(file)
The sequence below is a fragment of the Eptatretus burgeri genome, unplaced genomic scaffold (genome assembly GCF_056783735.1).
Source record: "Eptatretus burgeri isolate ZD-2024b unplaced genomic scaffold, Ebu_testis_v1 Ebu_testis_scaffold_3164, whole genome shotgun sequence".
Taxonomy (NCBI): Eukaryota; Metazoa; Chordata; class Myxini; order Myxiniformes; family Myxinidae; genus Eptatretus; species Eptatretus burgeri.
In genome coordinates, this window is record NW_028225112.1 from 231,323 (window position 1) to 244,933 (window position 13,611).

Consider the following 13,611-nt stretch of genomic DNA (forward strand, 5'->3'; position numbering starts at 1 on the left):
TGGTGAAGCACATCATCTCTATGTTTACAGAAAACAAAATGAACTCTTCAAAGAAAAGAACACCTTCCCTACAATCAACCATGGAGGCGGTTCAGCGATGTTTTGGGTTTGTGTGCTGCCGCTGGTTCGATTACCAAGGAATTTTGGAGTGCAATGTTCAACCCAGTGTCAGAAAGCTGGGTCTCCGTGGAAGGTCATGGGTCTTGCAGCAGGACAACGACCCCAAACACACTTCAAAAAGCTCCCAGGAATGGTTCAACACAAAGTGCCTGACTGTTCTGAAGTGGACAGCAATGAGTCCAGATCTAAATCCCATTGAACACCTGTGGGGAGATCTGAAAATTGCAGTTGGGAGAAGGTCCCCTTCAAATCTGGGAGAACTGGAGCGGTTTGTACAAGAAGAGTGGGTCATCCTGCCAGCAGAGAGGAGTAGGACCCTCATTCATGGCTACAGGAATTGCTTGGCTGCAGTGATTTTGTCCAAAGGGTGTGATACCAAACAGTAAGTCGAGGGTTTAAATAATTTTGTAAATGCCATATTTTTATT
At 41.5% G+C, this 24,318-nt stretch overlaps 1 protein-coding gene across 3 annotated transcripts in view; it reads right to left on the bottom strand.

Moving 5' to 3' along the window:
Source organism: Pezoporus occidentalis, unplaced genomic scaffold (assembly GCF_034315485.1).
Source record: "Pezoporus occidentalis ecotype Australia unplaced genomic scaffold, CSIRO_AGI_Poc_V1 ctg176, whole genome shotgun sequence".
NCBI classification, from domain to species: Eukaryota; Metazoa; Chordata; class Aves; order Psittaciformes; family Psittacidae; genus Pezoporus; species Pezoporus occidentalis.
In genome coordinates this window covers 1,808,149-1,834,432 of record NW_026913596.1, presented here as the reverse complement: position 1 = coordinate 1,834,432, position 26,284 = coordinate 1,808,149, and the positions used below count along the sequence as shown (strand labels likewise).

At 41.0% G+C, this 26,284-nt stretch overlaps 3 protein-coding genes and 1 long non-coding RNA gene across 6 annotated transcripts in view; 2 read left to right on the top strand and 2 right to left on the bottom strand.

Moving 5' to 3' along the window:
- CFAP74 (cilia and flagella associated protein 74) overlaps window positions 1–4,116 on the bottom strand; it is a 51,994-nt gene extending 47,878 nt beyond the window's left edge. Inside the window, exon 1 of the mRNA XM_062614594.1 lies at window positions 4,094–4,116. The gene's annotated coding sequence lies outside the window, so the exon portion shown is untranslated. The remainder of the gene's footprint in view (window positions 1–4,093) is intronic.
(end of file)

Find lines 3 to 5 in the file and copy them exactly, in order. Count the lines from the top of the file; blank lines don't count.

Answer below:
Taxonomy (NCBI): Eukaryota; Metazoa; Chordata; class Myxini; order Myxiniformes; family Myxinidae; genus Eptatretus; species Eptatretus burgeri.
In genome coordinates, this window is record NW_028225112.1 from 231,323 (window position 1) to 244,933 (window position 13,611).

Consider the following 13,611-nt stretch of genomic DNA (forward strand, 5'->3'; position numbering starts at 1 on the left):